Hari Om has one regret — that he had assured Muslims that by giving a reprieve of 7-8 hours in the curfew on January 29, he would ensure that the Muharram tradition was not disturbed. However, the moment he was removed, Rashid was killed to celebrate it as Adityanath’s victory and the curfew was extended. Tazias remained where they were. The Muslims kept their word, he did not. This young officer has just one question for his country: can a community feel at home where it is prevented from even mourning by all kinds of machination? Can a community celebrate its existence in a country where law-keepers look over their shoulders when it is attacked? Such is the sad story of Uttar Pradesh, the truth of one of the many riots that were not.

A leaf from the illustrious life of the CM of Uttar Pradesh

Account of a ten year old story: Helps you understand the CM of UP.

What happened in the eastern Uttar Pradesh town was not a conflict but violence unleashed by MP Yogi Adityanath and his henchmen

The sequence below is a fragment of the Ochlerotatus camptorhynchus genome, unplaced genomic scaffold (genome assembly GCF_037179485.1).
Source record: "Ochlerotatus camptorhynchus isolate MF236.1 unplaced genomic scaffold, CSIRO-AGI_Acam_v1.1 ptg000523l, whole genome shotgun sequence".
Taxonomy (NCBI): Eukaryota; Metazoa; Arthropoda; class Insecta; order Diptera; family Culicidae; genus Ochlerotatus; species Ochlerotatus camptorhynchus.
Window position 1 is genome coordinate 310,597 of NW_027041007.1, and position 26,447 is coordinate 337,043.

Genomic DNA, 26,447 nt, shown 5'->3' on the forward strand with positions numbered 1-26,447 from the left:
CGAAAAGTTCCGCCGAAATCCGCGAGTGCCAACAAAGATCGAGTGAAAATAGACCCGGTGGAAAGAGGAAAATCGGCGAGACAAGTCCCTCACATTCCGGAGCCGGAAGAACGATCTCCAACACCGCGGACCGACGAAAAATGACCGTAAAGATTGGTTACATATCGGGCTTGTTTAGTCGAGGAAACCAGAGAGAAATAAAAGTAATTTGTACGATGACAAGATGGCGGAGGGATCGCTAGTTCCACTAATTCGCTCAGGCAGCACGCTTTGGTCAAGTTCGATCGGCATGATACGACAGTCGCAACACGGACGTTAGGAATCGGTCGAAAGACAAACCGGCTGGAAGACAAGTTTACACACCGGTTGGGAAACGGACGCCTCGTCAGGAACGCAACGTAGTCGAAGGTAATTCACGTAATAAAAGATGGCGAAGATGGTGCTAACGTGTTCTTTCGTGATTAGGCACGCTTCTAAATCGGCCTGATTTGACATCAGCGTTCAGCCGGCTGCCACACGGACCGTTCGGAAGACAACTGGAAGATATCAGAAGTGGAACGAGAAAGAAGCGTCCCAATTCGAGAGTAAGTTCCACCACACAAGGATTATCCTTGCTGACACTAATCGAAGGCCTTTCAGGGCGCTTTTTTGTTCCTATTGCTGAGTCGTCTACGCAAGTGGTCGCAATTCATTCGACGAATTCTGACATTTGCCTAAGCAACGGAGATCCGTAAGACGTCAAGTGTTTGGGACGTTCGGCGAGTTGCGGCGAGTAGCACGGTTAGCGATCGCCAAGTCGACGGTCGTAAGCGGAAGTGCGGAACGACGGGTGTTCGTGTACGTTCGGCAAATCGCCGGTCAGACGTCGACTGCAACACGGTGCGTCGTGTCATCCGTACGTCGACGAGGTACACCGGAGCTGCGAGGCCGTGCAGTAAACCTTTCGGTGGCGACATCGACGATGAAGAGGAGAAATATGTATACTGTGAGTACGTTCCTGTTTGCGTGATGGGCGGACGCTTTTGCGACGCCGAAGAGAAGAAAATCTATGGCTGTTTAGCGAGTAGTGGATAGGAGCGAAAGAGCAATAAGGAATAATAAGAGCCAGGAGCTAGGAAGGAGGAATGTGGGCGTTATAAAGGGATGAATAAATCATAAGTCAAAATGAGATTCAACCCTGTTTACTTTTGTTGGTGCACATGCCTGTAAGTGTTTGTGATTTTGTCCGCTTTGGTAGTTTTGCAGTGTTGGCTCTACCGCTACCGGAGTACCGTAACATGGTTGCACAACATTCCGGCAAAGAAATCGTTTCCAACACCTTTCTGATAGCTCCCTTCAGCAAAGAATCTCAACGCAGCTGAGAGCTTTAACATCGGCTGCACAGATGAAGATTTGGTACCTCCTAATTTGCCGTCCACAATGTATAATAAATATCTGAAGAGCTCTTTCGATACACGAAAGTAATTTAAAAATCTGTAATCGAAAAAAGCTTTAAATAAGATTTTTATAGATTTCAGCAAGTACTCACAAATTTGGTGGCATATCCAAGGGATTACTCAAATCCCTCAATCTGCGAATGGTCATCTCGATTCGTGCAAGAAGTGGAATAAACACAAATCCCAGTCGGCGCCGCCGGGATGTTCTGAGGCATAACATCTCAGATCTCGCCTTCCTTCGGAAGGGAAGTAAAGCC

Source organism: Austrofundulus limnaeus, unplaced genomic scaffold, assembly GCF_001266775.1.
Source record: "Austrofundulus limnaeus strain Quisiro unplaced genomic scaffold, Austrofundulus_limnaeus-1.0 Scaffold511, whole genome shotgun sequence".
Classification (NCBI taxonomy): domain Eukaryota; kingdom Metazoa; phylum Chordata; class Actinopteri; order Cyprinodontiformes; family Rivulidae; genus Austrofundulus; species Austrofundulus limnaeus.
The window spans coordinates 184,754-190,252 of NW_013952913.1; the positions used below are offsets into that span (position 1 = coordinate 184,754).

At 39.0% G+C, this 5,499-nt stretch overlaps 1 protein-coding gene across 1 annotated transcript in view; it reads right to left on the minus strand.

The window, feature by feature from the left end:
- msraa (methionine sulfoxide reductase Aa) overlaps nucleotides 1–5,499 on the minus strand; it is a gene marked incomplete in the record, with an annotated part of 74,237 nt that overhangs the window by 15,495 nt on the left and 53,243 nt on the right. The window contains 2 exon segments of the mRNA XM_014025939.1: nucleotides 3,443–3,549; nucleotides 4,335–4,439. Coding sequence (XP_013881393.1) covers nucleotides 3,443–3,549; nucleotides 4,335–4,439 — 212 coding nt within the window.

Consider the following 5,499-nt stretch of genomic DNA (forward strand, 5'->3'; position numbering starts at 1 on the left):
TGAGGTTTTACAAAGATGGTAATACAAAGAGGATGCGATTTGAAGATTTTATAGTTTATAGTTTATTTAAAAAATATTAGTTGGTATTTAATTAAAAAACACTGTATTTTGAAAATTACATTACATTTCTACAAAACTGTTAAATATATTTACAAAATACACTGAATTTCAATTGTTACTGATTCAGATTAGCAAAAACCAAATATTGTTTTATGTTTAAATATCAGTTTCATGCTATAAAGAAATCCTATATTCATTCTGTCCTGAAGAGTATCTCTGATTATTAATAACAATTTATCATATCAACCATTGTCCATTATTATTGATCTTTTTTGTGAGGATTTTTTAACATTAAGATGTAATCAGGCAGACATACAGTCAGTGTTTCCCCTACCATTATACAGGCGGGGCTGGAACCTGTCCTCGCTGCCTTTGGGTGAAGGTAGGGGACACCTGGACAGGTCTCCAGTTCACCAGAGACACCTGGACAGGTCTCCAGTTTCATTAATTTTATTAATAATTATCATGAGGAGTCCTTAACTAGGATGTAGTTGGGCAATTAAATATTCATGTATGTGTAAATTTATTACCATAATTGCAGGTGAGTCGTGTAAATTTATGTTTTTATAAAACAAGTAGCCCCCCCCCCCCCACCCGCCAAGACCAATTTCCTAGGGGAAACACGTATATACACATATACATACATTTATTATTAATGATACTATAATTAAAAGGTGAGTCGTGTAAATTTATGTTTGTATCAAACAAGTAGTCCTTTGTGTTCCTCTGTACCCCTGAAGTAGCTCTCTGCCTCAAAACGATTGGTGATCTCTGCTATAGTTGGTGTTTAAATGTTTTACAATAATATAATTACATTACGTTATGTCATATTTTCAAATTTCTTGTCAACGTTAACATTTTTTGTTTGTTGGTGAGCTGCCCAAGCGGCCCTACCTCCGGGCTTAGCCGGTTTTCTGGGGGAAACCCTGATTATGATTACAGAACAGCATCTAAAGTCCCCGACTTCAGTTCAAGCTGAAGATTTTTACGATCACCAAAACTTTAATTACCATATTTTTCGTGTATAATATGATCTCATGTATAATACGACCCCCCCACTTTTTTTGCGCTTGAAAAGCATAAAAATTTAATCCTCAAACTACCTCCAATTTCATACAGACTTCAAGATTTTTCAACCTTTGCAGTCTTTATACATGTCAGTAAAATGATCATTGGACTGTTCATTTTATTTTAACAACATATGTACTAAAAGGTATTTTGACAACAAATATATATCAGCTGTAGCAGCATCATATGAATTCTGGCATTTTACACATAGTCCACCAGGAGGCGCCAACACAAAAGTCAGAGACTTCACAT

Yogi Adityanath


If one tries to understand the developments in Gorakhpur and its neighbouring areas of eastern Uttar Pradesh (Poorvanchal) from January 26 to 31, 2007 through the eyes of the print and electronic media, one moves further away from the truth. It is a sordid story of a highly communalised media conjuring up a riot, collaborating with BJP MP Yogi Adityanath, a Bal Thackeray clone and heir to the Gorakhnath Peeth operating from the Gorakhnath temple. Adityanath is a BJP MP for ‘technical’ reasons and cares a damn for the niceties of party discipline because he knows that the party cannot dissociate itself from him. Though he mocked the party by holding a Vishwa Hindu Maha Sammelan at the same time as the BJP’s National Council meet in Lucknow, the party did not mind. It had earlier swallowed the defeat of its candidate in the Assembly election by Adityanath’s candidate. One should know that he is a Thakur; and a Thakur heads the BJP now. The Thakur spread across party lines ensures that Adityanath is allowed to have his own way in his fiefdom, i.e. Poorvanchal. He makes it a point to give calls for a Gorakhpur bandh whenever the chief minister visits the town.